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Pictures of Noh Plays: Kusanagi

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Tsukioka Kogyo, Japanese, (1869–1927)
Pictures of Noh Plays: Kusanagi, September 10, 1898
Ink on paper
10 in. x 14 3/4 in. (25.4 cm x 37.47 cm)

Object Type: Print
Technique: Wood-block Printing
Period: Meiji (Japan, 1869-1912)
Credit Line: Gift of Dr. Bruce A. Coats
Accession Number: 2010.4.5

Alternate Title: No-gaku zue: Kusanagi

Prince Yamato Takeru no Mikoto was given a sword by his aunt, who was head priestess at the Ise Shrine. According to legend, this sacred blade had been cut from a serpent’s tail by the brother of the sun goddess. When Prince Yamato Takeru was ordered by his father the emperor to subdue provinces in the northeast, he used the sword against the rebels, cutting down the grasses they had set on fire. In this print, the Prince describes that battle in a dance to an itinerant Buddhist priest, who sits beside the Prince’s consort. The sacred sword was then named Kusanagi / “Grass cutter.”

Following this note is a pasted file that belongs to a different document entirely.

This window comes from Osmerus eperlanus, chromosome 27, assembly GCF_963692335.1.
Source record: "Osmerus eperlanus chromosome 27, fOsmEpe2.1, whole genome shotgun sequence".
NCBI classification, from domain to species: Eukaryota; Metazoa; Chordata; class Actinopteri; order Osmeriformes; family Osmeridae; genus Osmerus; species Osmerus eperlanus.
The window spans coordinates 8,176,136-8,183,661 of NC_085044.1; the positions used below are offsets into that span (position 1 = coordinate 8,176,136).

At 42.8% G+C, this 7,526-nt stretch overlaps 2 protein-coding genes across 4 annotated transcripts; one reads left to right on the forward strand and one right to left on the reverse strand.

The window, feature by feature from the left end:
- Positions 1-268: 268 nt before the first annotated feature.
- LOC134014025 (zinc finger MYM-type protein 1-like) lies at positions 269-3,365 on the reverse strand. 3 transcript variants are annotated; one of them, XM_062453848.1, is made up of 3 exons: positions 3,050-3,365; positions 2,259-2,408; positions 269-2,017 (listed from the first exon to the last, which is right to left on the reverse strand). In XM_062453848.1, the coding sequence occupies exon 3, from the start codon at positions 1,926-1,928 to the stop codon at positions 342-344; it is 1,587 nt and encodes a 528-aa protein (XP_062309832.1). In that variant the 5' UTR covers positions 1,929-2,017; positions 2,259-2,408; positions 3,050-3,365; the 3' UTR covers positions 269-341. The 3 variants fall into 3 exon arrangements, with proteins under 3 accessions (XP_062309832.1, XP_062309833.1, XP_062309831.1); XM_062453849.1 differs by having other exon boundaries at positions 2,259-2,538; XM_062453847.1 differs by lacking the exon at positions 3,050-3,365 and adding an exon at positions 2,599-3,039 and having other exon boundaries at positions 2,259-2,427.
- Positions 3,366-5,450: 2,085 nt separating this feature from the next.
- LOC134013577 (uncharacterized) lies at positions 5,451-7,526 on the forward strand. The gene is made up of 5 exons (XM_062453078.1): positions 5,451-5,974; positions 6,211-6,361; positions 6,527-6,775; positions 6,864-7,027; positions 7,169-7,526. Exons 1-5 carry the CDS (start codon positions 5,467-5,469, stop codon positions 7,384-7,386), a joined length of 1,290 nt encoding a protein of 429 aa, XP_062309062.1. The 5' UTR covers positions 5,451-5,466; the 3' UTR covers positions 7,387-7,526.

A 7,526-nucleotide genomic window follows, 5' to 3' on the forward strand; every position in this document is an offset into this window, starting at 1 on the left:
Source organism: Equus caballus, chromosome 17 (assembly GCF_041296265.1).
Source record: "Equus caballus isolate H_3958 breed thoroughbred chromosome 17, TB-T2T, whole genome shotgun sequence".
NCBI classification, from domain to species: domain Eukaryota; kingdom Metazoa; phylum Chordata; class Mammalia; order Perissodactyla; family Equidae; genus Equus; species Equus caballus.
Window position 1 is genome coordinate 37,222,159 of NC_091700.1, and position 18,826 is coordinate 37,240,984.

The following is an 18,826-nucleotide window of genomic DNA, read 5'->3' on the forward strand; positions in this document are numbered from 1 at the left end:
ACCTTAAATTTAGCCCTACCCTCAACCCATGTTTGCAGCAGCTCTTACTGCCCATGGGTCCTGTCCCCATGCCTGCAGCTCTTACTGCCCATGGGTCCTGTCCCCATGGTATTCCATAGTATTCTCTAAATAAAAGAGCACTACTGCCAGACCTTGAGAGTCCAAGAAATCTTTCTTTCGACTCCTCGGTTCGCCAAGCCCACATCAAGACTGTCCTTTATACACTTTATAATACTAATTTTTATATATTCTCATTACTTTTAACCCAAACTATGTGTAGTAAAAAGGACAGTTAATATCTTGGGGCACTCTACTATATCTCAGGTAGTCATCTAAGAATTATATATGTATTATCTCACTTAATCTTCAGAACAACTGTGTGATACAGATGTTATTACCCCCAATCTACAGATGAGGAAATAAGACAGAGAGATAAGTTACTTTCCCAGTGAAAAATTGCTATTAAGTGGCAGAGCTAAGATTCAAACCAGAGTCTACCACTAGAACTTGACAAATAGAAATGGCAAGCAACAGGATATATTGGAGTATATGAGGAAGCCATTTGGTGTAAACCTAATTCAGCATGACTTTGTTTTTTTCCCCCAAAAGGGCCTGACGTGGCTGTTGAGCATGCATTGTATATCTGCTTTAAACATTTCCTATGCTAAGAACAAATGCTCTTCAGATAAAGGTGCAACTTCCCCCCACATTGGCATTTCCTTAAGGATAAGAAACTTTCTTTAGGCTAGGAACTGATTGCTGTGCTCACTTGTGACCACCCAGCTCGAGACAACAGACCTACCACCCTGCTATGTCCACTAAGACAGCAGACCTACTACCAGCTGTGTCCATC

See: Supernatural Beings from Japanese Noh Plays of the Fifth Group, ed. C. Shimazaki & S. Comee, pp. 16-17.

Dr. Bruce Coats, Professor of Art History and the Humanities, Scripps College

Signed: "Kogyo" Seal: Red rectangular seal.

Object Description
Color woodblock print depicting a scene from the Noh play Kusanagi (Category 4 Play).

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